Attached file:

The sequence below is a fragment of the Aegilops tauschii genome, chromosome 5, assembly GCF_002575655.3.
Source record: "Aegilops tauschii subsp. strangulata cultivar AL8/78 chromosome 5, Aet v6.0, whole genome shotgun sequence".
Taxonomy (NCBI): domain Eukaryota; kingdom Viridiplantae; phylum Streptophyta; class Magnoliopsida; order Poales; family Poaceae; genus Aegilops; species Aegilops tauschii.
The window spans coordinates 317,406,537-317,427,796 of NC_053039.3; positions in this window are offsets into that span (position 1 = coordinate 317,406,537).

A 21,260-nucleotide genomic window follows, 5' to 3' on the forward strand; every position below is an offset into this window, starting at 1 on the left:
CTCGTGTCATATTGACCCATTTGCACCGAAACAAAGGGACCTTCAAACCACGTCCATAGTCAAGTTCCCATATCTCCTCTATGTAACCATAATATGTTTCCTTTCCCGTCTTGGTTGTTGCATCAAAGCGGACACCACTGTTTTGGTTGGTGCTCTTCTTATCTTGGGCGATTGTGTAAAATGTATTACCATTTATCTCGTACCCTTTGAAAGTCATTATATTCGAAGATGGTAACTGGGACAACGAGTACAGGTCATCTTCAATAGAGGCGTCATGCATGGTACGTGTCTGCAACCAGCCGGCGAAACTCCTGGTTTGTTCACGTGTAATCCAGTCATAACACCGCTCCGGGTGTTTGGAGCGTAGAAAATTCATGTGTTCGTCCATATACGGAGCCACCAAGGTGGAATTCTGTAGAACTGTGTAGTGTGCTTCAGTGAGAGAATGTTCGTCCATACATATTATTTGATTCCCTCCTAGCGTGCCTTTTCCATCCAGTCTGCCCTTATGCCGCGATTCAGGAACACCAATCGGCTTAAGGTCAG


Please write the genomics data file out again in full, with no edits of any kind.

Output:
The sequence below is a fragment of the Aegilops tauschii genome, chromosome 5, assembly GCF_002575655.3.
Source record: "Aegilops tauschii subsp. strangulata cultivar AL8/78 chromosome 5, Aet v6.0, whole genome shotgun sequence".
Taxonomy (NCBI): domain Eukaryota; kingdom Viridiplantae; phylum Streptophyta; class Magnoliopsida; order Poales; family Poaceae; genus Aegilops; species Aegilops tauschii.
The window spans coordinates 317,406,537-317,427,796 of NC_053039.3; positions in this window are offsets into that span (position 1 = coordinate 317,406,537).

A 21,260-nucleotide genomic window follows, 5' to 3' on the forward strand; every position below is an offset into this window, starting at 1 on the left:
CTCGTGTCATATTGACCCATTTGCACCGAAACAAAGGGACCTTCAAACCACGTCCATAGTCAAGTTCCCATATCTCCTCTATGTAACCATAATATGTTTCCTTTCCCGTCTTGGTTGTTGCATCAAAGCGGACACCACTGTTTTGGTTGGTGCTCTTCTTATCTTGGGCGATTGTGTAAAATGTATTACCATTTATCTCGTACCCTTTGAAAGTCATTATATTCGAAGATGGTAACTGGGACAACGAGTACAGGTCATCTTCAATAGAGGCGTCATGCATGGTACGTGTCTGCAACCAGCCGGCGAAACTCCTGGTTTGTTCACGTGTAATCCAGTCATAACACCGCTCCGGGTGTTTGGAGCGTAGAAAATTCATGTGTTCGTCCATATACGGAGCCACCAAGGTGGAATTCTGTAGAACTGTGTAGTGTGCTTCAGTGAGAGAATGTTCGTCCATACATATTATTTGATTCCCTCCTAGCGTGCCTTTTCCATCCAGTCTGCCCTTATGCCGCGATTCAGGAACACCAATCGGCTTAAGGTCAG